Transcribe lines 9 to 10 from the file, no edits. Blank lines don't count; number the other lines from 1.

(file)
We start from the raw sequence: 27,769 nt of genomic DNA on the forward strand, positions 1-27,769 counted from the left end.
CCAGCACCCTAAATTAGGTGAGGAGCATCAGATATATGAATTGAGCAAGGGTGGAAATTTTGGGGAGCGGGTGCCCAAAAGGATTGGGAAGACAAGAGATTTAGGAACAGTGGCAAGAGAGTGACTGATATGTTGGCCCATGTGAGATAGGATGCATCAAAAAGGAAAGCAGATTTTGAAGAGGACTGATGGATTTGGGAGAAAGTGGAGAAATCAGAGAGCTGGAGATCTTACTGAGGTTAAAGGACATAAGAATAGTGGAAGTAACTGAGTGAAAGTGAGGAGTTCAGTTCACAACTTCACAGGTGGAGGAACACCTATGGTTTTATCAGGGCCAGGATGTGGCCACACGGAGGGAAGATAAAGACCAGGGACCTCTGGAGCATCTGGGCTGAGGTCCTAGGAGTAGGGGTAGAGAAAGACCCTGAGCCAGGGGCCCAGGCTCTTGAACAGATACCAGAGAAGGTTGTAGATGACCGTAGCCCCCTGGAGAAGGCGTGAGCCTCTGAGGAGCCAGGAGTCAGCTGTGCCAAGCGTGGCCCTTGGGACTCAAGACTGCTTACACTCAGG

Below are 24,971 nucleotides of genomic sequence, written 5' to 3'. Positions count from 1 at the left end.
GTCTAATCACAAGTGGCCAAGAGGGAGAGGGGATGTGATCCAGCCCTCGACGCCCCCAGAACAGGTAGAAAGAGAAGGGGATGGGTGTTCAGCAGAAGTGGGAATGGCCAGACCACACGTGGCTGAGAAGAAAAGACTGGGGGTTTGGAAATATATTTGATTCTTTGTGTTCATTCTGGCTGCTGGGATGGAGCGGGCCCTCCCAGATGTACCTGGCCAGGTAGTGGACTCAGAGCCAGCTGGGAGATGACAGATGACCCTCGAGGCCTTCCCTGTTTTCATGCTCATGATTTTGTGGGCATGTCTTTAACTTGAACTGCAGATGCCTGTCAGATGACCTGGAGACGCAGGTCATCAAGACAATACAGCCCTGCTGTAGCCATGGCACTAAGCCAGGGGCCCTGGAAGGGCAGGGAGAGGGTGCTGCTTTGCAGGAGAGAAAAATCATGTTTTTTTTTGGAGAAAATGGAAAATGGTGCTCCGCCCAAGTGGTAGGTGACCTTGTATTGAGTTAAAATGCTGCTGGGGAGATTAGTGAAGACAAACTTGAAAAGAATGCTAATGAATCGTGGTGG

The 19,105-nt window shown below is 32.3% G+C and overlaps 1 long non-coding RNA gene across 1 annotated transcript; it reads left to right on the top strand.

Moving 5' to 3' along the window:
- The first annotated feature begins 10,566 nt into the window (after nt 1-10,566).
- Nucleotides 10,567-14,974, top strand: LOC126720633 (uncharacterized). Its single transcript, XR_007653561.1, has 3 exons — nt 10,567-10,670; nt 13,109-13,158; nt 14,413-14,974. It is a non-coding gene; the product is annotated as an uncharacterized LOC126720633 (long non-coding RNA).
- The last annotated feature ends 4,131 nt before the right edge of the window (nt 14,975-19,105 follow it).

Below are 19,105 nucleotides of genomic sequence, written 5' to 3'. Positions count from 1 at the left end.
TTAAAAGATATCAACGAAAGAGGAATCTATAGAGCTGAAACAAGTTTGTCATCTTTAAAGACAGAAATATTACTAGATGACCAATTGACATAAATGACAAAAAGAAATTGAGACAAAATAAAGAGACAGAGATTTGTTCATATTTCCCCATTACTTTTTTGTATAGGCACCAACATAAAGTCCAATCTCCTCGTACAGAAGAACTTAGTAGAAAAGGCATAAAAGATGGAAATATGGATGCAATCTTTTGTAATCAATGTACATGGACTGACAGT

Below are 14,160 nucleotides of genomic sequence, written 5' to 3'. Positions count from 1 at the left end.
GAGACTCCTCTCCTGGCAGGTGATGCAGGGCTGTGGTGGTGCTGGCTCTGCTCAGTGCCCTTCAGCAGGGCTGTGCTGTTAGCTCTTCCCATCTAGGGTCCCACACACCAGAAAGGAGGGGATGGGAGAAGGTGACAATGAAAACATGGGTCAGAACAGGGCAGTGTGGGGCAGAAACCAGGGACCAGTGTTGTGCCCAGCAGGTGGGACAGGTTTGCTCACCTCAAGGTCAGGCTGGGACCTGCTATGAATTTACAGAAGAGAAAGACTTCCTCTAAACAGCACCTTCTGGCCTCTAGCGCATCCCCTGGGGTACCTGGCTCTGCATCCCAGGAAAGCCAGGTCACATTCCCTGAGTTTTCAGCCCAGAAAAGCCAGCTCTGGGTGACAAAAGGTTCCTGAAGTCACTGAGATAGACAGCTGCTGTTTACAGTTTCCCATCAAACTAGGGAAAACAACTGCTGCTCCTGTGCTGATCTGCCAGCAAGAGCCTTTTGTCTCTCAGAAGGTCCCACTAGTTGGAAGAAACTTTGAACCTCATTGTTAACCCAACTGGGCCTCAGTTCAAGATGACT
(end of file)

- The last annotated feature ends 4,131 nt before the right edge of the window (nt 14,975-19,105 follow it).

Below are 19,105 nucleotides of genomic sequence, written 5' to 3'. Positions count from 1 at the left end.